Functional MRI (fMRI) has become one of the leading methods for brain mapping in neuroscience. Recent advances in fMRI analysis were used to define the default state of brain activity, functional connectivity and basal activity. Basal activity measured with fMRI raised tremendous interest among neuroscientists since synchronized brain activity pattern could be retrieved while the subject rests (resting state fMRI). During recent years, a few signal processing schemes have been suggested to analyze the resting state blood oxygenation level dependent (BOLD) signal from simple correlations to spectral decomposition. In most of these analysis schemes, the question asked was which brain areas "behave" in the time domain similarly to a pre-specified ROI. In this work we applied short time frequency analysis and clustering to study the spatial signal characteristics of resting state fMRI time series. Such analysis revealed that clusters of similar BOLD fluctuations are found in the cortex but also in the white matter and sub-cortical gray matter regions (thalamus). We found high similarities between the BOLD clusters and the neuro-anatomical appearance of brain regions. Additional analysis of the BOLD time series revealed a strong correlation between head movements and clustering quality. Experiments performed with T1-weighted time series also provided similar quality of clustering. These observations led us to the conclusion that non-functional contributions to the BOLD time series can also account for symmetric appearance of signal fluctuations. These contributions may include head motions, the underling microvasculature anatomy and cellular morphology.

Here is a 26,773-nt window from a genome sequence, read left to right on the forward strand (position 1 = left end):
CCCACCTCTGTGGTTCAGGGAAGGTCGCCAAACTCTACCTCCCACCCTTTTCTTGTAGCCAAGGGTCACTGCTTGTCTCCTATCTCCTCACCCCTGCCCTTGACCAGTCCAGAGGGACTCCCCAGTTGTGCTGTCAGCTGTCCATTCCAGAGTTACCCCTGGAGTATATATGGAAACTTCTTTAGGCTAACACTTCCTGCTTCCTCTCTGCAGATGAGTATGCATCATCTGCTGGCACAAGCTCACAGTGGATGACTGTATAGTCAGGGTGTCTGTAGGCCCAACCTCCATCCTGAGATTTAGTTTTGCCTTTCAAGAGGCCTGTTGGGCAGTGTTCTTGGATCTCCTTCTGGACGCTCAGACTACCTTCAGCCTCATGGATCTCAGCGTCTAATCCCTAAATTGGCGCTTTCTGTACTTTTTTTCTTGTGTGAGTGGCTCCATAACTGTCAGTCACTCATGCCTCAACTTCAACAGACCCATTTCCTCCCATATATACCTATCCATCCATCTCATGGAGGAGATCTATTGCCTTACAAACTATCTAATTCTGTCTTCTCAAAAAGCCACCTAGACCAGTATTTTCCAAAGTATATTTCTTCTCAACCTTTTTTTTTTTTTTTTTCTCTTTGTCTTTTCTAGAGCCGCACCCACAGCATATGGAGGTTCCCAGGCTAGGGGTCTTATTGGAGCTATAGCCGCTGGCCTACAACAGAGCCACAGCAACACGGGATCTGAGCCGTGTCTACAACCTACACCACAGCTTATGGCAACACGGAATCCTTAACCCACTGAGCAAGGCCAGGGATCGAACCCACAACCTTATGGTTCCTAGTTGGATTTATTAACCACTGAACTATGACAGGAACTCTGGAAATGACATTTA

Bibliographical noteFunding Information:
The authors wish to thank the following organizations for financial support: The Center for Complexity Sciences (AM), The Israel Science Foundation (YA) and The Levie-Edersheim-Gitter Institute for Functional Brain Mapping (OP). The authors also wish to thank that Raymond and Beverly Sackler institute for biophysics and the Israel science foundation (ISF) for the purchase of the 7T MRI scanner as well as the Strauss Center for Computational Neuroimaging of Tel Aviv University.